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Eating Stuff That’s Not Food? It Could Be Pica

You may think that eating things that aren’t considered food is just something you see on shows like TLC’s “My Strange Addiction.” However, it’s more common than you might think, especially among certain groups.

Known as pica (pronounced “PIE-kuh”), this disorder is defined as persistently consuming non-food and non-nutritional substances for at least one month. It often shows up in pregnant women, as well as young people with autism spectrum disorder (ASD), but may also arise at any point in someone’s life. There are many things about pica we do not know —clear-cut causes have not yet been found— but what we do know can be quite helpful.

We spoke to Srinivas Dannaram, MD, a psychiatrist with Banner Thunderbird Medical Center in Glendale, AZ, about the symptoms, consequences and diagnosis of pica.

Signs and symptoms of pica

Pica revolves around craving and eating non-food items such as:

  • Dirt
  • Clay
  • Paper
  • Hair
  • Ice
  • Chalk
  • Feces
  • Paint chips

A study of preschoolers with pica, done by the Centers for Disease Control and Prevention (CDC), found that pica is commonly seen among those with ASD or intellectual disability, or both.

Pregnant women also show higher rates of pica. Autistic children and pregnant women may seem like unrelated groups, but Dr. Dannaram said the common thread here might be dietary deficiencies. According to the National Eating Disorders Association, pica often goes away once these deficiencies are corrected.

With pica, stress is also a common factor. Kids living in poverty, or ones who have experienced abuse or neglect, are more likely to have pica. Impoverished children may also be eating non-food items to stave off hunger.

Consequences of pica

Ingesting things that aren’t food can lead to a variety of health problems. With pica, some of the most common ones include:

  • Constipation or diarrhea (from things like hair)
  • Intestinal infections (from soil or feces with parasites)
  • Intestinal blockage (from large items, or ones that won’t dissolve)
  • Lead poisoning (from dirt or paint chips with lead)
  • Mouth or teeth injuries (from hard, dense or sharp items)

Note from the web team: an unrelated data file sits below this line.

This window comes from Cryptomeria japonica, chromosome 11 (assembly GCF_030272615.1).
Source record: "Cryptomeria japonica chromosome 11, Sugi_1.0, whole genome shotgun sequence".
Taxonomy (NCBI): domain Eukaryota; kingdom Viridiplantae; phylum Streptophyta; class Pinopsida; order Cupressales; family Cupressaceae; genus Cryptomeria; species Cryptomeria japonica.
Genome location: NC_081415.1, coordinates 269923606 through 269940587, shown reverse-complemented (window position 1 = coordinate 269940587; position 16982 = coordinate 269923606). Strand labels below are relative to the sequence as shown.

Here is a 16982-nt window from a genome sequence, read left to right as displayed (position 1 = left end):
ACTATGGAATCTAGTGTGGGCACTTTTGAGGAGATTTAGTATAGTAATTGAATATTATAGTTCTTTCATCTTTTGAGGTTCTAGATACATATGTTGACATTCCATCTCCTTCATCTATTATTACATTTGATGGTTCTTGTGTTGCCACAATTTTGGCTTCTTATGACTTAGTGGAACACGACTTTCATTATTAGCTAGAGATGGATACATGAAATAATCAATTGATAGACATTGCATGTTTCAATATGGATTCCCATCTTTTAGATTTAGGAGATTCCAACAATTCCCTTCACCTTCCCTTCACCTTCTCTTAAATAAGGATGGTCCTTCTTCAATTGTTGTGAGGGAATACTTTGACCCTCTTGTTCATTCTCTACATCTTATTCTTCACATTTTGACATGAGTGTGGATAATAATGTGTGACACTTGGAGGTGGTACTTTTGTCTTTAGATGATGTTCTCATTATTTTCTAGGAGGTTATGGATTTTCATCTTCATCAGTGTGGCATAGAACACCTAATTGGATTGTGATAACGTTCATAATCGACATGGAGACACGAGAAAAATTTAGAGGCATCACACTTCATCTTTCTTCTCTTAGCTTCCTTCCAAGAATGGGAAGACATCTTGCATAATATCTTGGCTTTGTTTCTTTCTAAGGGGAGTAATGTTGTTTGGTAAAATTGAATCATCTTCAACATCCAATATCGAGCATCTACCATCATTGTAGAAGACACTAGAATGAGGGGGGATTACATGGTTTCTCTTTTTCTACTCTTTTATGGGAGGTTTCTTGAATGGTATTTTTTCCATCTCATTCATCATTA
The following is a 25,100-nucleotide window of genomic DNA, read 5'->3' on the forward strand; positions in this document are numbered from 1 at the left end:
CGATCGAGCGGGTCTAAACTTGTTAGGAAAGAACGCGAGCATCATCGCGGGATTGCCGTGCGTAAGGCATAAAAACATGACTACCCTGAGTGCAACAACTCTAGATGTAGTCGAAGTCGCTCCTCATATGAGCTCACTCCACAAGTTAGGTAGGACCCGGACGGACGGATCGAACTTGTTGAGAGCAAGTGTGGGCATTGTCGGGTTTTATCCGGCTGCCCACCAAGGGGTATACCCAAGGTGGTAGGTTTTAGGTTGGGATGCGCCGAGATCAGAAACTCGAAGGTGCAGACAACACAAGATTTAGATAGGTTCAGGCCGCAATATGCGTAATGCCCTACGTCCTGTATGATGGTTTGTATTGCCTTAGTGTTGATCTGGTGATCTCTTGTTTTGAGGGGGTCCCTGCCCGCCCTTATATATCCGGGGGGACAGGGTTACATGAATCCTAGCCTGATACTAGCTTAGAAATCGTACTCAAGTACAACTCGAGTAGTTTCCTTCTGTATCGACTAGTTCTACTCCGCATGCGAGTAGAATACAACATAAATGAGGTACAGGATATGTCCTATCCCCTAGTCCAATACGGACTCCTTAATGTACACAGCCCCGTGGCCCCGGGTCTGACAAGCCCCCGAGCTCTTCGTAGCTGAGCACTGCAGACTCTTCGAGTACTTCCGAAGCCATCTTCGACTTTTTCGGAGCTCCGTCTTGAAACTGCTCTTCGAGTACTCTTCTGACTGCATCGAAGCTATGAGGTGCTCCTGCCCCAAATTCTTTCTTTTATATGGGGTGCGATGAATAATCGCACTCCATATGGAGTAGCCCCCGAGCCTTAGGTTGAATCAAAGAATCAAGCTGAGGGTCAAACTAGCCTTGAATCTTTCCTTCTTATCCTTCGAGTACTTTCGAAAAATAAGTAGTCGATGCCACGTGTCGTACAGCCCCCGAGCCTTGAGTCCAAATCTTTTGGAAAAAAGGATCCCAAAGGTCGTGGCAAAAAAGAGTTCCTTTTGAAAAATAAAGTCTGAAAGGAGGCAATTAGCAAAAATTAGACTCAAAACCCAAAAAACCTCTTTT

• Nutritional deficiencies

In addition, pica can lead to other potentially serious problems such as choking, perforation resulting in surgery and blood infection.

Diagnosing pica

How do doctors determine who has pica? Dr. Dannaram pointed out that diagnosing pica can only happens after the age of 2. Curious and teething infants put all kinds of stuff in their mouths, so they don’t count here.

He also said there’s no specific test for diagnosing pica, but that medical and psychiatric evaluation is the norm. These evaluations vary from case to case, depending on the medical complications at play. Because pica is often associated with other issues, treating these other issues can help. The National Eating Disorders Association also recommends some accompanying tests, such as those for anemia, potential intestinal blockages and toxic side effects of whatever substances were consumed.

According to Dr. Dannaram, pica tends to be underreported because those with pica rarely share their symptoms spontaneously, and clinicians usually don’t ask about it unprompted. As for why that is, he thinks it’s mostly because of the stigma around pica. In many cases, people feel self-conscious about consuming non-food items, so they’d rather keep it secret. Pica is usually diagnosed when someone sees a doctor about other issues, such as autism, intellectual delay, eating disorders or obsessive-compulsive disorder.

If you or someone you look after might have pica, visit bannerhealth.com to schedule a consultation with a specialist. You may also find these articles, written with help from Banner Health experts, to be useful:

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